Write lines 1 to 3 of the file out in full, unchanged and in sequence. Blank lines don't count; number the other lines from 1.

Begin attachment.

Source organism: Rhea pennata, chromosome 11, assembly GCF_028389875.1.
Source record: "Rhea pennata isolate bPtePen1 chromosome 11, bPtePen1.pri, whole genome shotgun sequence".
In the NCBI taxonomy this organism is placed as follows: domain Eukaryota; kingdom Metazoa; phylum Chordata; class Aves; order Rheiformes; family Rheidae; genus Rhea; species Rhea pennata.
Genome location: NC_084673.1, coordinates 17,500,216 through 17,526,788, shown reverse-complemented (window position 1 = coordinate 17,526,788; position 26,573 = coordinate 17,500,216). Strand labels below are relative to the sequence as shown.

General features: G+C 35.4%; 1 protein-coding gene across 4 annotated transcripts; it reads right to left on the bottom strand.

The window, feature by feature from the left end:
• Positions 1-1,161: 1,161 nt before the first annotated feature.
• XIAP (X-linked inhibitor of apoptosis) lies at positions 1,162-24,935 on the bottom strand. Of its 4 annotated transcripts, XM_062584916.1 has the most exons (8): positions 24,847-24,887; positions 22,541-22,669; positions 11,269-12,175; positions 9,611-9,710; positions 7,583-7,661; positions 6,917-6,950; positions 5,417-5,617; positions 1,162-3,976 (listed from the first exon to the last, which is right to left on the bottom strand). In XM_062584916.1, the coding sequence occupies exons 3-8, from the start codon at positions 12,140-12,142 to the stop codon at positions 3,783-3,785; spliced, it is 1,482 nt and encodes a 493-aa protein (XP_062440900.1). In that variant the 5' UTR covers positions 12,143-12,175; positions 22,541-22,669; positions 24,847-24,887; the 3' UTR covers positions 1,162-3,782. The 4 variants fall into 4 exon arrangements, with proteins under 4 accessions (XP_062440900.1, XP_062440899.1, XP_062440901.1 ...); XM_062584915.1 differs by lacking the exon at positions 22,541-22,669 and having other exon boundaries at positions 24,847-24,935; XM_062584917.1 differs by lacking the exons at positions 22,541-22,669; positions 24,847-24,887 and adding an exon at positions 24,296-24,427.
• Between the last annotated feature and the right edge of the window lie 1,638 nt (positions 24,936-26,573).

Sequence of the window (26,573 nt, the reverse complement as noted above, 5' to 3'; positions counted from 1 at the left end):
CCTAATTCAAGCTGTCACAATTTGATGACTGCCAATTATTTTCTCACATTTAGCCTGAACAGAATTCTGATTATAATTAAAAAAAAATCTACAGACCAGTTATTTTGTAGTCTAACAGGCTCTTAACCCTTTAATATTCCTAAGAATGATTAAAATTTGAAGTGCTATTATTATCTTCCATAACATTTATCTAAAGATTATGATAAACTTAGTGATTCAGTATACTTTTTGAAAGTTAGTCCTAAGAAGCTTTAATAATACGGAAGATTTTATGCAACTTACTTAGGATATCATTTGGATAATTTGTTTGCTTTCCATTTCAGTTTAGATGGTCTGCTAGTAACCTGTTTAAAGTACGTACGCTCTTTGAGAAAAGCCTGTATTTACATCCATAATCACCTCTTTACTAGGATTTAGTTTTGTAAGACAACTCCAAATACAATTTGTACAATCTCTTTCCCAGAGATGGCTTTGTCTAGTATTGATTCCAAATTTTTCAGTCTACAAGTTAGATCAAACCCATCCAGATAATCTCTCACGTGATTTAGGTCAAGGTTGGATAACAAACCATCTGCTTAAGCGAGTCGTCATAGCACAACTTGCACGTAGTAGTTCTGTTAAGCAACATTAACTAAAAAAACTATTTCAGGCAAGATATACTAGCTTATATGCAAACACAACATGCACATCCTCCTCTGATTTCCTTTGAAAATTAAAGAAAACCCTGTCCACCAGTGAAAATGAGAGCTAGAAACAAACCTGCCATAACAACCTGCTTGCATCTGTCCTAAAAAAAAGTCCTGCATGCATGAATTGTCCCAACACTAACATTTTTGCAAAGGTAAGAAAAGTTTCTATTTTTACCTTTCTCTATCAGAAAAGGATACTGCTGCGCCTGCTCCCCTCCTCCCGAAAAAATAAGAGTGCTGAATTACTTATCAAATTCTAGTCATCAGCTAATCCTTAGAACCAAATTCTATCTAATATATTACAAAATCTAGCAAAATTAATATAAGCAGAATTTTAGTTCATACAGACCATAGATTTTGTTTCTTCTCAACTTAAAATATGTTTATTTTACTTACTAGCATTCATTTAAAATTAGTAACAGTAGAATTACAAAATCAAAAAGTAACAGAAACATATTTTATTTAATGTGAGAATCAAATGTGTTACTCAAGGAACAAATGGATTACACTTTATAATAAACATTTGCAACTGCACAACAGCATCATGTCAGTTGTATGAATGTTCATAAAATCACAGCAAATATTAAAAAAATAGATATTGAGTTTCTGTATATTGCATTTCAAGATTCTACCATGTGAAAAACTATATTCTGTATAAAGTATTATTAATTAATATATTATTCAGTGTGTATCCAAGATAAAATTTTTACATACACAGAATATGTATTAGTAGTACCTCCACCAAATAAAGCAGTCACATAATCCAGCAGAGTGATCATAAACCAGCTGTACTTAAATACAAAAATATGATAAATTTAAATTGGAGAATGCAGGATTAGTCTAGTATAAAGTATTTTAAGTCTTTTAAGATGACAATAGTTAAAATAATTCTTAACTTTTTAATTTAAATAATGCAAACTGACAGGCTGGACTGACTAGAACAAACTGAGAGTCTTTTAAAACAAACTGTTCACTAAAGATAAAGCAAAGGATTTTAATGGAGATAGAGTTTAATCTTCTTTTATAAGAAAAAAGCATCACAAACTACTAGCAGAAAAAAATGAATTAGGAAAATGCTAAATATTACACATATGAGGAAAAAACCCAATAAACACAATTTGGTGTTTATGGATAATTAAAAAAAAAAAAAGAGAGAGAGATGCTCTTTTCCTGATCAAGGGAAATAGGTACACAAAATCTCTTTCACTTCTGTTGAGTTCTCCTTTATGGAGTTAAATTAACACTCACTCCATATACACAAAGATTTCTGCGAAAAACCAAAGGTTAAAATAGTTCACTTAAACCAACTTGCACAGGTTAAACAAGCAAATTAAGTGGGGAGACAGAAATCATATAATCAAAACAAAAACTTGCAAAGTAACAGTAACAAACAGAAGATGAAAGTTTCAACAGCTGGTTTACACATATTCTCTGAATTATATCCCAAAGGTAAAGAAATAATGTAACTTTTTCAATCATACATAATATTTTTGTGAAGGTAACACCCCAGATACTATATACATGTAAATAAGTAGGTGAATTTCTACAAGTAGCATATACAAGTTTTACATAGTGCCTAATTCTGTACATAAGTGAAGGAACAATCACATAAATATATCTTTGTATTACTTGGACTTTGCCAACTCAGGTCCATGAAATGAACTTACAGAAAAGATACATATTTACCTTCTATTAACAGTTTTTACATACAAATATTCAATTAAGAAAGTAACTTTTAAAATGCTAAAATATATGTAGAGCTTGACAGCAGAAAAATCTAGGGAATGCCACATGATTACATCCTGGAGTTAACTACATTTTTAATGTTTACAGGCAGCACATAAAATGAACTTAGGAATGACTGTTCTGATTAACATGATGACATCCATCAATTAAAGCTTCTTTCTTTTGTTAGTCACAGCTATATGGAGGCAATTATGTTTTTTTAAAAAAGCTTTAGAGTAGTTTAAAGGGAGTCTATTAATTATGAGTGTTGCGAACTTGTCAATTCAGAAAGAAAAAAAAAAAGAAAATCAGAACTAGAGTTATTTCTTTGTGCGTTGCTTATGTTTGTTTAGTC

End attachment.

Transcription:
Source organism: Rhea pennata, chromosome 11, assembly GCF_028389875.1.
Source record: "Rhea pennata isolate bPtePen1 chromosome 11, bPtePen1.pri, whole genome shotgun sequence".
In the NCBI taxonomy this organism is placed as follows: domain Eukaryota; kingdom Metazoa; phylum Chordata; class Aves; order Rheiformes; family Rheidae; genus Rhea; species Rhea pennata.